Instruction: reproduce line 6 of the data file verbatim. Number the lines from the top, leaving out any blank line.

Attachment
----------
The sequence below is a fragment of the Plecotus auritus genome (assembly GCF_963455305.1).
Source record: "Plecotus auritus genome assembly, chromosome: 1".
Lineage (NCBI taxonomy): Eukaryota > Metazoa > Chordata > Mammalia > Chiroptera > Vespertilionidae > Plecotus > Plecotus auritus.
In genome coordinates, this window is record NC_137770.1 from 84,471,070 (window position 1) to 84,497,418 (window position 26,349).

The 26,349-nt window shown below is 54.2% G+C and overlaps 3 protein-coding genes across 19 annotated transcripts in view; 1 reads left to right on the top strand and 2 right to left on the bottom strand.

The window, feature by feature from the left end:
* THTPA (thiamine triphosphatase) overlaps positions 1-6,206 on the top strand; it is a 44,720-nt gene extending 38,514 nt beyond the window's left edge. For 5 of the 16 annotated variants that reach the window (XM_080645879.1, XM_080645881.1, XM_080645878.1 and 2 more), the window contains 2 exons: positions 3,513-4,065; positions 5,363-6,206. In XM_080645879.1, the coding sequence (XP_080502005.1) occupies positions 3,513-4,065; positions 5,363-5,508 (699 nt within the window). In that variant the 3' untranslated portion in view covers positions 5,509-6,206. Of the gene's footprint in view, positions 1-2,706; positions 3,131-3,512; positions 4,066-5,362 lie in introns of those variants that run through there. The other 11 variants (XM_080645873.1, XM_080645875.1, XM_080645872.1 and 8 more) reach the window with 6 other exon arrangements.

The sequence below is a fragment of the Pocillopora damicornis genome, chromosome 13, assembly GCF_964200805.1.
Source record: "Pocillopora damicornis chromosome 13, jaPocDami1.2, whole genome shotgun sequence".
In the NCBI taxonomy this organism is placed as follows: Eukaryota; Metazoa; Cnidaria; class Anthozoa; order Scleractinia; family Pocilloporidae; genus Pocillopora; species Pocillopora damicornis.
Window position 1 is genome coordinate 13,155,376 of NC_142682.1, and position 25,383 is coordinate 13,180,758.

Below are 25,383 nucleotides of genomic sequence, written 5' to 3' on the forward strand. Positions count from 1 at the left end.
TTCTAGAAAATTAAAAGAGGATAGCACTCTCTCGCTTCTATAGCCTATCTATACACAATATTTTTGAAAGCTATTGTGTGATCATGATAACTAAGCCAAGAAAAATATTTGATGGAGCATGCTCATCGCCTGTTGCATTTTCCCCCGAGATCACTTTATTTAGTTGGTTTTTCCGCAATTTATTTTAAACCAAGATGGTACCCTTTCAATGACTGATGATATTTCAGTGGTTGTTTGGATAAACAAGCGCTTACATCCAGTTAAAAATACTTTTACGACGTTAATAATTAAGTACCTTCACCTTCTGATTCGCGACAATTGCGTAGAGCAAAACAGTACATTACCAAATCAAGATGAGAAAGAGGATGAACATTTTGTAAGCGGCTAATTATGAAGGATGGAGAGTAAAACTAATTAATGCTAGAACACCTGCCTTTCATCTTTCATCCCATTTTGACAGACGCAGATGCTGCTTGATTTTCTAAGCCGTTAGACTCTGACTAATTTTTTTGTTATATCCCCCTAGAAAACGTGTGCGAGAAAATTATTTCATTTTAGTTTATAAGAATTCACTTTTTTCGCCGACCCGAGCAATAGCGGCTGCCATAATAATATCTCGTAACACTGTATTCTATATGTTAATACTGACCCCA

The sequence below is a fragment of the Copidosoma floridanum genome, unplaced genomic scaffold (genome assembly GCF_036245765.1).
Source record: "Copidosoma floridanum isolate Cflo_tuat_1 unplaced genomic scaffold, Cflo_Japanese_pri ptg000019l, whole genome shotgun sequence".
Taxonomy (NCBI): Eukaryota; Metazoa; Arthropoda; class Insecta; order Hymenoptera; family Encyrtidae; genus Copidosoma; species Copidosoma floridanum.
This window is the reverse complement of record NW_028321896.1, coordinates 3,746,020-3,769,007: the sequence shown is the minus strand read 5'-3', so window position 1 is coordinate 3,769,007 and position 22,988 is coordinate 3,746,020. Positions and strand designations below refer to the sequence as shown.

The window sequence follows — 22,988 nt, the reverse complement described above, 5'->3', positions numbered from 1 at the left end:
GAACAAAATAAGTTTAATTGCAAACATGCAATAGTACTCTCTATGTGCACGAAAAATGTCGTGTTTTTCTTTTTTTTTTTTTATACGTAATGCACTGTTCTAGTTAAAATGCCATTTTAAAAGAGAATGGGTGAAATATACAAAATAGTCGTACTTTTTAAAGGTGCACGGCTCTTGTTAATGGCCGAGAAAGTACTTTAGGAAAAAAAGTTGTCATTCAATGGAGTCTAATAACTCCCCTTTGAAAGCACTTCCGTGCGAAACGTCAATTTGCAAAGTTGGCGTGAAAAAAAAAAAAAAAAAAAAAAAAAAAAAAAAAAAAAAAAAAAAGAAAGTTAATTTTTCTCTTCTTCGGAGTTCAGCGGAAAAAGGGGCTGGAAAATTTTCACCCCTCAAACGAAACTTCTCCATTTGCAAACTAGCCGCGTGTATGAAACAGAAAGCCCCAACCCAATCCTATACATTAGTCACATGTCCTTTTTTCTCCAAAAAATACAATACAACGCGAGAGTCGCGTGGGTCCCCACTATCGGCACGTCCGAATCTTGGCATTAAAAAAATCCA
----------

The window, feature by feature from the left end: